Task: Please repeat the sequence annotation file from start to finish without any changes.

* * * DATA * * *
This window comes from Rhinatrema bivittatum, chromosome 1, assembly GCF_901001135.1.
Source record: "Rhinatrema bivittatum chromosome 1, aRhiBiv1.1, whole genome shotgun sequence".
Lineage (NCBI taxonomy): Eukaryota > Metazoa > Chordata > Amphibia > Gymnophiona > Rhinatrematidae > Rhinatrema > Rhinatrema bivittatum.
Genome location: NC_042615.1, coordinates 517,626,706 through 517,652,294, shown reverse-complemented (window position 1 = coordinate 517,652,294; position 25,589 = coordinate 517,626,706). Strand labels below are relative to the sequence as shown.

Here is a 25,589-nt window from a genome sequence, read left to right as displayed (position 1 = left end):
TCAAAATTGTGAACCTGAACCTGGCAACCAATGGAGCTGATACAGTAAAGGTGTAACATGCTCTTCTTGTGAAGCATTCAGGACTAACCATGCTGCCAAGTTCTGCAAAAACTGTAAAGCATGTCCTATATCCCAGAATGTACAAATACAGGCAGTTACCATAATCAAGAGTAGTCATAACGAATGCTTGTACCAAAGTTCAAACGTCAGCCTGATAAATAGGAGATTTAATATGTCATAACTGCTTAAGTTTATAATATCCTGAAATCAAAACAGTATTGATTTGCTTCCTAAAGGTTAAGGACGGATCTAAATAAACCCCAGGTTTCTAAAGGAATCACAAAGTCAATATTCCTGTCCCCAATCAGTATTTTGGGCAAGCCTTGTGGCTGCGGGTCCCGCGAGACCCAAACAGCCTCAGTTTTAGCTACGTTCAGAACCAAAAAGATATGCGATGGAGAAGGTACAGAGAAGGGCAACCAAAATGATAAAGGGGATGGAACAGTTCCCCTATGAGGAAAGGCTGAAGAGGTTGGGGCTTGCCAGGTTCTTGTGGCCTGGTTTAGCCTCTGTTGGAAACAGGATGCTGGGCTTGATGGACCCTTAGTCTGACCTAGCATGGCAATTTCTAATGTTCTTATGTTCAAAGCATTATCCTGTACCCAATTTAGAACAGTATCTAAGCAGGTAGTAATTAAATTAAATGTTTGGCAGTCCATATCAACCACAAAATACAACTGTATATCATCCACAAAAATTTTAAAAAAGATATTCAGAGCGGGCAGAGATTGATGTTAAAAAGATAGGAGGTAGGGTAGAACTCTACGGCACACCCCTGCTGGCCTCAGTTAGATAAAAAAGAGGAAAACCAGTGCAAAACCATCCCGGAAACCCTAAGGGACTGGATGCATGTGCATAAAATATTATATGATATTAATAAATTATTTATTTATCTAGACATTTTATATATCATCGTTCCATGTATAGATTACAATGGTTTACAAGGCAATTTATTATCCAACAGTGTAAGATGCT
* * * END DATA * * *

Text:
This window comes from Rhinatrema bivittatum, chromosome 1, assembly GCF_901001135.1.
Source record: "Rhinatrema bivittatum chromosome 1, aRhiBiv1.1, whole genome shotgun sequence".
Lineage (NCBI taxonomy): Eukaryota > Metazoa > Chordata > Amphibia > Gymnophiona > Rhinatrematidae > Rhinatrema > Rhinatrema bivittatum.
Genome location: NC_042615.1, coordinates 517,626,706 through 517,652,294, shown reverse-complemented (window position 1 = coordinate 517,652,294; position 25,589 = coordinate 517,626,706). Strand labels below are relative to the sequence as shown.

Here is a 25,589-nt window from a genome sequence, read left to right as displayed (position 1 = left end):
TCAAAATTGTGAACCTGAACCTGGCAACCAATGGAGCTGATACAGTAAAGGTGTAACATGCTCTTCTTGTGAAGCATTCAGGACTAACCATGCTGCCAAGTTCTGCAAAAACTGTAAAGCATGTCCTATATCCCAGAATGTACAAATACAGGCAGTTACCATAATCAAGAGTAGTCATAACGAATGCTTGTACCAAAGTTCAAACGTCAGCCTGATAAATAGGAGATTTAATATGTCATAACTGCTTAAGTTTATAATATCCTGAAATCAAAACAGTATTGATTTGCTTCCTAAAGGTTAAGGACGGATCTAAATAAACCCCAGGTTTCTAAAGGAATCACAAAGTCAATATTCCTGTCCCCAATCAGTATTTTGGGCAAGCCTTGTGGCTGCGGGTCCCGCGAGACCCAAACAGCCTCAGTTTTAGCTACGTTCAGAACCAAAAAGATATGCGATGGAGAAGGTACAGAGAAGGGCAACCAAAATGATAAAGGGGATGGAACAGTTCCCCTATGAGGAAAGGCTGAAGAGGTTGGGGCTTGCCAGGTTCTTGTGGCCTGGTTTAGCCTCTGTTGGAAACAGGATGCTGGGCTTGATGGACCCTTAGTCTGACCTAGCATGGCAATTTCTAATGTTCTTATGTTCAAAGCATTATCCTGTACCCAATTTAGAACAGTATCTAAGCAGGTAGTAATTAAATTAAATGTTTGGCAGTCCATATCAACCACAAAATACAACTGTATATCATCCACAAAAATTTTAAAAAAGATATTCAGAGCGGGCAGAGATTGATGTTAAAAAGATAGGAGGTAGGGTAGAACTCTACGGCACACCCCTGCTGGCCTCAGTTAGATAAAAAAGAGGAAAACCAGTGCAAAACCATCCCGGAAACCCTAAGGGACTGGATGCATGTGCATAAAATATTATATGATATTAATAAATTATTTATTTATCTAGACATTTTATATATCATCGTTCCATGTATAGATTACAATGGTTTACAAGGCAATTTATTATCCAACAGTGTAAGATGCT